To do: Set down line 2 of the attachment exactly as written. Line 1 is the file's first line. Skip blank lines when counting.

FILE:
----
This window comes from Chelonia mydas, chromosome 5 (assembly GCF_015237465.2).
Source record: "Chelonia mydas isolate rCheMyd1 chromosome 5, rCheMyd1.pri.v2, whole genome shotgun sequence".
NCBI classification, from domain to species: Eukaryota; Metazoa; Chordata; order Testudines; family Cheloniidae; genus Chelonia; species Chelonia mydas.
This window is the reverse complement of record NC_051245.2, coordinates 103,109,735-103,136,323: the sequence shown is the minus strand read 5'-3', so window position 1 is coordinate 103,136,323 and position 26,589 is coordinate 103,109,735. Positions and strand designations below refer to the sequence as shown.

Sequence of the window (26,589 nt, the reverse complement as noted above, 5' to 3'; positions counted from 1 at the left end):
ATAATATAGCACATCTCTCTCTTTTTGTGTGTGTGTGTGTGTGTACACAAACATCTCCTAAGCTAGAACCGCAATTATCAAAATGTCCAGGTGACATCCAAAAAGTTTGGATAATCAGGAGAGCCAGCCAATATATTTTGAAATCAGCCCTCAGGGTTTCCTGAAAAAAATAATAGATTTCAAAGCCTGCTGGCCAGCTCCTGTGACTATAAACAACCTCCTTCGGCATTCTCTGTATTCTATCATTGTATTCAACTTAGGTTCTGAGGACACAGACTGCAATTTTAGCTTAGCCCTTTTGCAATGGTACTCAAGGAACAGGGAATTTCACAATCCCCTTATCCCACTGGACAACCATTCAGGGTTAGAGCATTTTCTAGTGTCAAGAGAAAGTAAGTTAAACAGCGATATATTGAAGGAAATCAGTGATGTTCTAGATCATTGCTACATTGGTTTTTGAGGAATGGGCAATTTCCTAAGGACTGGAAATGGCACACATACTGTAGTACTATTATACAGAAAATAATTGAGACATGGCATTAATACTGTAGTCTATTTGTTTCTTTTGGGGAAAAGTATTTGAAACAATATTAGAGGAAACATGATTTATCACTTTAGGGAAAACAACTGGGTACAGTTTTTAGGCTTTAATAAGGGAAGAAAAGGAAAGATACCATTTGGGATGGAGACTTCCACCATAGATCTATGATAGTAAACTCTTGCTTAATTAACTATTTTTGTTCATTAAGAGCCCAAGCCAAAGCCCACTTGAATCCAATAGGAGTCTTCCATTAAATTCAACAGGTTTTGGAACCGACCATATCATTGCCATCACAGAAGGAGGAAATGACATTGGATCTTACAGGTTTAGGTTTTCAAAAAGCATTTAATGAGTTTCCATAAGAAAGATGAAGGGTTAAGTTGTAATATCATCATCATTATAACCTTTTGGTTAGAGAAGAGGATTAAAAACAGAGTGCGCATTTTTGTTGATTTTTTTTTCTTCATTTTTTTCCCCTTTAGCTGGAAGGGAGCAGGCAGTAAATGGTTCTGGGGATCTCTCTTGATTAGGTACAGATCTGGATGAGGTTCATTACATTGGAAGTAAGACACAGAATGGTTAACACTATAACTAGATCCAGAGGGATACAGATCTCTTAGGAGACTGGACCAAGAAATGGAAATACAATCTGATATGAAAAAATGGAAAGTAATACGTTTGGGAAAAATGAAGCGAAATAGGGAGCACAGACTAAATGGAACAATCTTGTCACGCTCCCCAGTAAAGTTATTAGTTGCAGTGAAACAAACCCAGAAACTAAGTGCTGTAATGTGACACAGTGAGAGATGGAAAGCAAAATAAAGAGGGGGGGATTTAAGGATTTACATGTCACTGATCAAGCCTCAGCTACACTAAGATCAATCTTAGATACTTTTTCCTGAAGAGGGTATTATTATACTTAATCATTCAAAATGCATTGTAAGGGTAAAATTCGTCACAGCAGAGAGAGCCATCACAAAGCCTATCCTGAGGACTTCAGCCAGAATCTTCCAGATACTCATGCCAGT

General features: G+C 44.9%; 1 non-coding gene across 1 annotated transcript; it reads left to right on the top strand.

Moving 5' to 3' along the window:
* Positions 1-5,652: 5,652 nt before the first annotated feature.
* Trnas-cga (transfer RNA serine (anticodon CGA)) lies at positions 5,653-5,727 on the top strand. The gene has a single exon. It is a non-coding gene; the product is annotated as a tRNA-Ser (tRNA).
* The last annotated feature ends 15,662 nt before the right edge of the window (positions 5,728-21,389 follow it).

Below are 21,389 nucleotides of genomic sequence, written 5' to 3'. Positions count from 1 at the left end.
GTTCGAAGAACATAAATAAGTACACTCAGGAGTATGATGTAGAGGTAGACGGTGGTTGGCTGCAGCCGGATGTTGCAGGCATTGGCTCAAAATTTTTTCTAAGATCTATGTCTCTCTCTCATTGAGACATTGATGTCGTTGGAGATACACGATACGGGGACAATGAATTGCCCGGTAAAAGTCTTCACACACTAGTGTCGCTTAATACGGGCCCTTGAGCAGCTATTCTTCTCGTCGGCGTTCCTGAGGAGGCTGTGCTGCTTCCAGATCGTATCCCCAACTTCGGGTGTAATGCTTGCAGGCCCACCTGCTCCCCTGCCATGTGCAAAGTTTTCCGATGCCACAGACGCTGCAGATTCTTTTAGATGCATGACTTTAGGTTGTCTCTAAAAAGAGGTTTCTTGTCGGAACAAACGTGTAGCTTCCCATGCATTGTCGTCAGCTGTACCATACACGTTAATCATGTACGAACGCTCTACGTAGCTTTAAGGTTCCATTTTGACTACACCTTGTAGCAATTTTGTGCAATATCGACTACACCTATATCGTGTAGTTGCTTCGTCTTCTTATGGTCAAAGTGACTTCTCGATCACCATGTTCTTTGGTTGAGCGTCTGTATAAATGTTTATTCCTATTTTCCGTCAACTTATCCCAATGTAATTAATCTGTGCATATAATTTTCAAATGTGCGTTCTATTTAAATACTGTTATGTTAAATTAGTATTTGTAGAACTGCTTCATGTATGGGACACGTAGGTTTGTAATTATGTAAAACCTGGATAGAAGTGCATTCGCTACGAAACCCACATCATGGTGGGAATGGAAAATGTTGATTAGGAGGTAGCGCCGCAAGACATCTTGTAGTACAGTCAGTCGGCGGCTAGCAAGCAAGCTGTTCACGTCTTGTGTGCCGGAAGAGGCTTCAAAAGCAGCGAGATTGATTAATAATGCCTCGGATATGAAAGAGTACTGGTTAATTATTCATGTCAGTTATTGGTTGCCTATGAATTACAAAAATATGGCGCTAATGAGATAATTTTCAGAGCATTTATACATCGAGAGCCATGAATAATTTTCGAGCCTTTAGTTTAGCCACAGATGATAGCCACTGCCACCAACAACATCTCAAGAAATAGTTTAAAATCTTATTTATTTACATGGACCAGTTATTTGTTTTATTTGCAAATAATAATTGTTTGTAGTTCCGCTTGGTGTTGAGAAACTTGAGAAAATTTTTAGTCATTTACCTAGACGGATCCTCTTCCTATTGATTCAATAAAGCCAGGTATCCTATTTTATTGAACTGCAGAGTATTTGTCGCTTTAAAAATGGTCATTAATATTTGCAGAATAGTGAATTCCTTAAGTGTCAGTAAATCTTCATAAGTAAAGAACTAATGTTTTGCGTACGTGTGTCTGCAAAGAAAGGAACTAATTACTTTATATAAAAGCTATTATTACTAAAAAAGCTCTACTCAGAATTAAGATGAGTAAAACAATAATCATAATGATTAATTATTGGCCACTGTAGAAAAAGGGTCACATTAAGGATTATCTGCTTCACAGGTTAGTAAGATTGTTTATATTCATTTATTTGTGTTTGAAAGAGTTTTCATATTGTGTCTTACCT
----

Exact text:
Source record: "Chelonia mydas isolate rCheMyd1 chromosome 5, rCheMyd1.pri.v2, whole genome shotgun sequence".